February 2010

The new year surely brings many changes and events, an essential one already in early January: the coaching change to Lyon. After the German Championships, we decided to take the step and leave our longtime, homelike training location in order to switch to the camp of head coach Muriel Zazoui. To us personally, it was a matter of the heart to leave Dortmund "on amicable terms." No other farewell would have been worthy of all those many wonderful years. In Dortmund, we've always felt that we were in good hands and supported, and we can only be grateful to the many dear people for this great time. Should it ever happen in the future that I'll have children who'd like to skate, the training center in Dortmund would certainly be my first choice.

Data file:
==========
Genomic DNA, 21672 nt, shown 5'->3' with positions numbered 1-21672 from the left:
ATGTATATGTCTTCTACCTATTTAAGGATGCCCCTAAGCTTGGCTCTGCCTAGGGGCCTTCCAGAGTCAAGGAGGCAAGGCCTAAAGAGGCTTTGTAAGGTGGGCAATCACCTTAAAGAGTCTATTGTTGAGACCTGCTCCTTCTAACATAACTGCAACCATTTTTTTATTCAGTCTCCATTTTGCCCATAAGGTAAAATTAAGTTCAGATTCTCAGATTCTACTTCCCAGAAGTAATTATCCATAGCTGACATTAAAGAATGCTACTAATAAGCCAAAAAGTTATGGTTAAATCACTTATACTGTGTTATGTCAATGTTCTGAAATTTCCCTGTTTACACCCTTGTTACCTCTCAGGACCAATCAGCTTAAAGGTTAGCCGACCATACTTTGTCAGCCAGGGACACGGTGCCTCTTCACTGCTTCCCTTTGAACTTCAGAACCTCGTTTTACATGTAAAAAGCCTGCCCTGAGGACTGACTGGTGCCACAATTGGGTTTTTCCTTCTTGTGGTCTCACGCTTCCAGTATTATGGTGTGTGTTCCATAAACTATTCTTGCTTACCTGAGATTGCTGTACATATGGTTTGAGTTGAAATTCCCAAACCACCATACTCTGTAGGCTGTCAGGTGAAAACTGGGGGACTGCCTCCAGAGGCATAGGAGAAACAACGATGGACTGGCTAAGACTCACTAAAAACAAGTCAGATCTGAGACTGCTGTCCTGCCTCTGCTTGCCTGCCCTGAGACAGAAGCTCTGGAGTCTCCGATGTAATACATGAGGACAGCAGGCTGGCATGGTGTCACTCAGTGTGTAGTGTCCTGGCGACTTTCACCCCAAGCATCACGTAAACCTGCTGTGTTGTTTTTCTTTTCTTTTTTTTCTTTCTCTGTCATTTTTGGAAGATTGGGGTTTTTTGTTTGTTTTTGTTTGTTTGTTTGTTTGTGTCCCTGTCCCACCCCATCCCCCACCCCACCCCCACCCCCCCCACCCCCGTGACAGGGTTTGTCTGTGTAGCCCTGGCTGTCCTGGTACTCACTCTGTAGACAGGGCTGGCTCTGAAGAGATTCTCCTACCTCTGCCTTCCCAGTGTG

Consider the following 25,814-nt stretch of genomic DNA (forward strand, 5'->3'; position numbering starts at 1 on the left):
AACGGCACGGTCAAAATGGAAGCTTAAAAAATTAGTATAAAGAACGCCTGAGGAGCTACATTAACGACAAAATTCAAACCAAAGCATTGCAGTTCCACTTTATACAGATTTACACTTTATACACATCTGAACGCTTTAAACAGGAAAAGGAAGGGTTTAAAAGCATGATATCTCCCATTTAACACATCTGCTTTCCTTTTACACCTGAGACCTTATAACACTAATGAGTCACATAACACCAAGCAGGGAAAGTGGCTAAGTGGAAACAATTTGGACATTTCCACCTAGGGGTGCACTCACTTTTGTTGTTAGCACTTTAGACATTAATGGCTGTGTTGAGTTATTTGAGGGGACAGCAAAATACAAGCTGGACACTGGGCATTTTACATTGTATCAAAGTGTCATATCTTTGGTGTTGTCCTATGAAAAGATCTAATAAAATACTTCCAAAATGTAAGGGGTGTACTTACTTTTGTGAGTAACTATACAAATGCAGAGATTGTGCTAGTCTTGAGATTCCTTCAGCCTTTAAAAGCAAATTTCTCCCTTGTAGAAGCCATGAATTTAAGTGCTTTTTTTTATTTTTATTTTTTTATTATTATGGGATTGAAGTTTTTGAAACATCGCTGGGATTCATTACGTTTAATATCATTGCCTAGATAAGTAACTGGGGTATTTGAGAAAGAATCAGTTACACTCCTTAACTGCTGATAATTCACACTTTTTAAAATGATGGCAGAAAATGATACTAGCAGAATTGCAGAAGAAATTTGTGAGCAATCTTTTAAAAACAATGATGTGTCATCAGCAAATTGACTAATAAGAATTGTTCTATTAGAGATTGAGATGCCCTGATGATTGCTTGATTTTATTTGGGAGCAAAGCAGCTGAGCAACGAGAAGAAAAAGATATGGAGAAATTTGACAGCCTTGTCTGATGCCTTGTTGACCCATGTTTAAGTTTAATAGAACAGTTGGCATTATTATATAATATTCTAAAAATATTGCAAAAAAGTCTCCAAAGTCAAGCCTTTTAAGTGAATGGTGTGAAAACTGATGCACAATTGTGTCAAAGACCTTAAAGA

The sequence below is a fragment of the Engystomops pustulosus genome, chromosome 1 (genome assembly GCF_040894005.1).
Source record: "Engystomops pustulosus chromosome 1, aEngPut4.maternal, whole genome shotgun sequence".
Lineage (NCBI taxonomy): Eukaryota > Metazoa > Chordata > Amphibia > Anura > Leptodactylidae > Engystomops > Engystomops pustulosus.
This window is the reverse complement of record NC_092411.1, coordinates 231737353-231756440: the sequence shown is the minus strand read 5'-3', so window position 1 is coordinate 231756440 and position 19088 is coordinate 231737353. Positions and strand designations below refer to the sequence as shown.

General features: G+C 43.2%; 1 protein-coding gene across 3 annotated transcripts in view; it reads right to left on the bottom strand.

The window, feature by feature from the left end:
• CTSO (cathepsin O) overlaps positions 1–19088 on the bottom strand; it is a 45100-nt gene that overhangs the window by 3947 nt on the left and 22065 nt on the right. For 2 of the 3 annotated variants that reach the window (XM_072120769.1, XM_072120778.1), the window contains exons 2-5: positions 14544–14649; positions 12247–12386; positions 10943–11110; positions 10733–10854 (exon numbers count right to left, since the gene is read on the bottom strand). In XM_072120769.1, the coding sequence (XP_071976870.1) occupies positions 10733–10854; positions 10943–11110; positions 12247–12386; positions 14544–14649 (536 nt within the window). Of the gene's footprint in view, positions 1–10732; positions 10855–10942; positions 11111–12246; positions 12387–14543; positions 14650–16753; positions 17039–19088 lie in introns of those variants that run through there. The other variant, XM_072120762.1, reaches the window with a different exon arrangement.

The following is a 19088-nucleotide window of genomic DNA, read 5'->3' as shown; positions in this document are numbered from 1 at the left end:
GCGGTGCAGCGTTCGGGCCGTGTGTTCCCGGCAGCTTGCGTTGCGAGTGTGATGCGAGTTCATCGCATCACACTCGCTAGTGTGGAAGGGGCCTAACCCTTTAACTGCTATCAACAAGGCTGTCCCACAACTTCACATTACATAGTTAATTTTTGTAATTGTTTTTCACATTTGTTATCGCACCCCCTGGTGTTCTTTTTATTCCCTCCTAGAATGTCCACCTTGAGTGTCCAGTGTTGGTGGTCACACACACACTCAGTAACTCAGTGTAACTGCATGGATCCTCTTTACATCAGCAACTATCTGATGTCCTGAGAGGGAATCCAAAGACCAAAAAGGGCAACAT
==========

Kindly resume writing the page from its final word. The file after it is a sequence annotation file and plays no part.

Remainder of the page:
Everyone was appreciative of our decision, so there was even a little farewell party that had quickly been arranged for January 1. Coaches, athletes, parents, and many others attended the party, and so we could use the opportunity to say goodbye to all those in Dortmund who mean something to us. We were particularly touched by a short film in which people sent us their personal greetings and their wishes for us. It's a really nice feeling to know that our old rink is still standing behind us just the same. The goodbye really wasn't easy, so you can expect a couple of eyes to have turned somewhat teary.

The move doesn't only signify a separation from the rink and our training mates, it also means parting with our family and all the friends and acquaintances in Wuppertal and Sprockhövel.

Actually, we had planned to undertake the 800 km in our small 1994 Peugeot (packed to the ceiling) on Saturday, January 2, but since our future roommates wouldn't return from Italy until January 3, we changed the date spontaneously.